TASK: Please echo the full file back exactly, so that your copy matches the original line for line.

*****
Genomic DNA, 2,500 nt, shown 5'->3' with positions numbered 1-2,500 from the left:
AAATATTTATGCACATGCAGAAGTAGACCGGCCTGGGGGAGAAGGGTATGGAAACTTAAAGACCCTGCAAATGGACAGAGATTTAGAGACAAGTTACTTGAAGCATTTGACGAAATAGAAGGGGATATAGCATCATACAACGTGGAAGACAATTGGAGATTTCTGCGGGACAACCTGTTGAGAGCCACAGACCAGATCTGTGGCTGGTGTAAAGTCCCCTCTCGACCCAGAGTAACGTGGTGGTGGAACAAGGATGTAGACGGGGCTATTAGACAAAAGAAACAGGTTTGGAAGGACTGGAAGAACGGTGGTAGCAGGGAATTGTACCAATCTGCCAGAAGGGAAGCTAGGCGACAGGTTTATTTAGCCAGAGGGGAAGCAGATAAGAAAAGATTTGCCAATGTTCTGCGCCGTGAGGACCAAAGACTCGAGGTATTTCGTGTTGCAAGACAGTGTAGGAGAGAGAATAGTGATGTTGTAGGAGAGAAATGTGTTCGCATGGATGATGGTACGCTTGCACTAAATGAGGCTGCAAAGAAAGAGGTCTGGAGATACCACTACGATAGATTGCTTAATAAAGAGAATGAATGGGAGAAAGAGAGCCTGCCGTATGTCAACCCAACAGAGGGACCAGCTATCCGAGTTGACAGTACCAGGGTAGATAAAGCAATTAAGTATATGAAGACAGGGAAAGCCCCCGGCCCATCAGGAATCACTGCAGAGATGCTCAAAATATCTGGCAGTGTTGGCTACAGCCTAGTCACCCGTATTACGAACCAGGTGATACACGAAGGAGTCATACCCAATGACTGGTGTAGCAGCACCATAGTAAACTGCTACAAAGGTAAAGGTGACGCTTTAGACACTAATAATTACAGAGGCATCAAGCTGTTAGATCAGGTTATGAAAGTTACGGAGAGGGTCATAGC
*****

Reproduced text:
Genomic DNA, 2,500 nt, shown 5'->3' with positions numbered 1-2,500 from the left:
AAATATTTATGCACATGCAGAAGTAGACCGGCCTGGGGGAGAAGGGTATGGAAACTTAAAGACCCTGCAAATGGACAGAGATTTAGAGACAAGTTACTTGAAGCATTTGACGAAATAGAAGGGGATATAGCATCATACAACGTGGAAGACAATTGGAGATTTCTGCGGGACAACCTGTTGAGAGCCACAGACCAGATCTGTGGCTGGTGTAAAGTCCCCTCTCGACCCAGAGTAACGTGGTGGTGGAACAAGGATGTAGACGGGGCTATTAGACAAAAGAAACAGGTTTGGAAGGACTGGAAGAACGGTGGTAGCAGGGAATTGTACCAATCTGCCAGAAGGGAAGCTAGGCGACAGGTTTATTTAGCCAGAGGGGAAGCAGATAAGAAAAGATTTGCCAATGTTCTGCGCCGTGAGGACCAAAGACTCGAGGTATTTCGTGTTGCAAGACAGTGTAGGAGAGAGAATAGTGATGTTGTAGGAGAGAAATGTGTTCGCATGGATGATGGTACGCTTGCACTAAATGAGGCTGCAAAGAAAGAGGTCTGGAGATACCACTACGATAGATTGCTTAATAAAGAGAATGAATGGGAGAAAGAGAGCCTGCCGTATGTCAACCCAACAGAGGGACCAGCTATCCGAGTTGACAGTACCAGGGTAGATAAAGCAATTAAGTATATGAAGACAGGGAAAGCCCCCGGCCCATCAGGAATCACTGCAGAGATGCTCAAAATATCTGGCAGTGTTGGCTACAGCCTAGTCACCCGTATTACGAACCAGGTGATACACGAAGGAGTCATACCCAATGACTGGTGTAGCAGCACCATAGTAAACTGCTACAAAGGTAAAGGTGACGCTTTAGACACTAATAATTACAGAGGCATCAAGCTGTTAGATCAGGTTATGAAAGTTACGGAGAGGGTCATAGC